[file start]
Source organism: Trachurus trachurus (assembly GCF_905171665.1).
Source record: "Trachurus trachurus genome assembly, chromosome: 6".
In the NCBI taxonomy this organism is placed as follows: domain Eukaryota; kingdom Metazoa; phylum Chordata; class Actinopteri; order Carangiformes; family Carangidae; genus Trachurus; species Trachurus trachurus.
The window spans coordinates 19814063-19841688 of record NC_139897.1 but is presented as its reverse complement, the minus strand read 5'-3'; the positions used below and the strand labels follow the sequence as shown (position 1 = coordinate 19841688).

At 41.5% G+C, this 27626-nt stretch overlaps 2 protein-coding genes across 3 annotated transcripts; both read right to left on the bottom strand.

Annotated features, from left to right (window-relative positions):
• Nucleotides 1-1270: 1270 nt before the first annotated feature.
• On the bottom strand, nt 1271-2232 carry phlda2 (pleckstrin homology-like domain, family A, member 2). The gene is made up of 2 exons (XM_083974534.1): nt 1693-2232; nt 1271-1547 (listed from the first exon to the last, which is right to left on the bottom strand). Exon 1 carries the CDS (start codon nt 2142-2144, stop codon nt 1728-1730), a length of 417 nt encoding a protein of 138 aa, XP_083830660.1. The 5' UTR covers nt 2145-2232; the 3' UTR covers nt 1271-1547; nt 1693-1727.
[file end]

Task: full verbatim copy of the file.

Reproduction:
Source organism: Trachurus trachurus (assembly GCF_905171665.1).
Source record: "Trachurus trachurus genome assembly, chromosome: 6".
In the NCBI taxonomy this organism is placed as follows: domain Eukaryota; kingdom Metazoa; phylum Chordata; class Actinopteri; order Carangiformes; family Carangidae; genus Trachurus; species Trachurus trachurus.
The window spans coordinates 19814063-19841688 of record NC_139897.1 but is presented as its reverse complement, the minus strand read 5'-3'; the positions used below and the strand labels follow the sequence as shown (position 1 = coordinate 19841688).

At 41.5% G+C, this 27626-nt stretch overlaps 2 protein-coding genes across 3 annotated transcripts; both read right to left on the bottom strand.

Annotated features, from left to right (window-relative positions):
• Nucleotides 1-1270: 1270 nt before the first annotated feature.
• On the bottom strand, nt 1271-2232 carry phlda2 (pleckstrin homology-like domain, family A, member 2). The gene is made up of 2 exons (XM_083974534.1): nt 1693-2232; nt 1271-1547 (listed from the first exon to the last, which is right to left on the bottom strand). Exon 1 carries the CDS (start codon nt 2142-2144, stop codon nt 1728-1730), a length of 417 nt encoding a protein of 138 aa, XP_083830660.1. The 5' UTR covers nt 2145-2232; the 3' UTR covers nt 1271-1547; nt 1693-1727.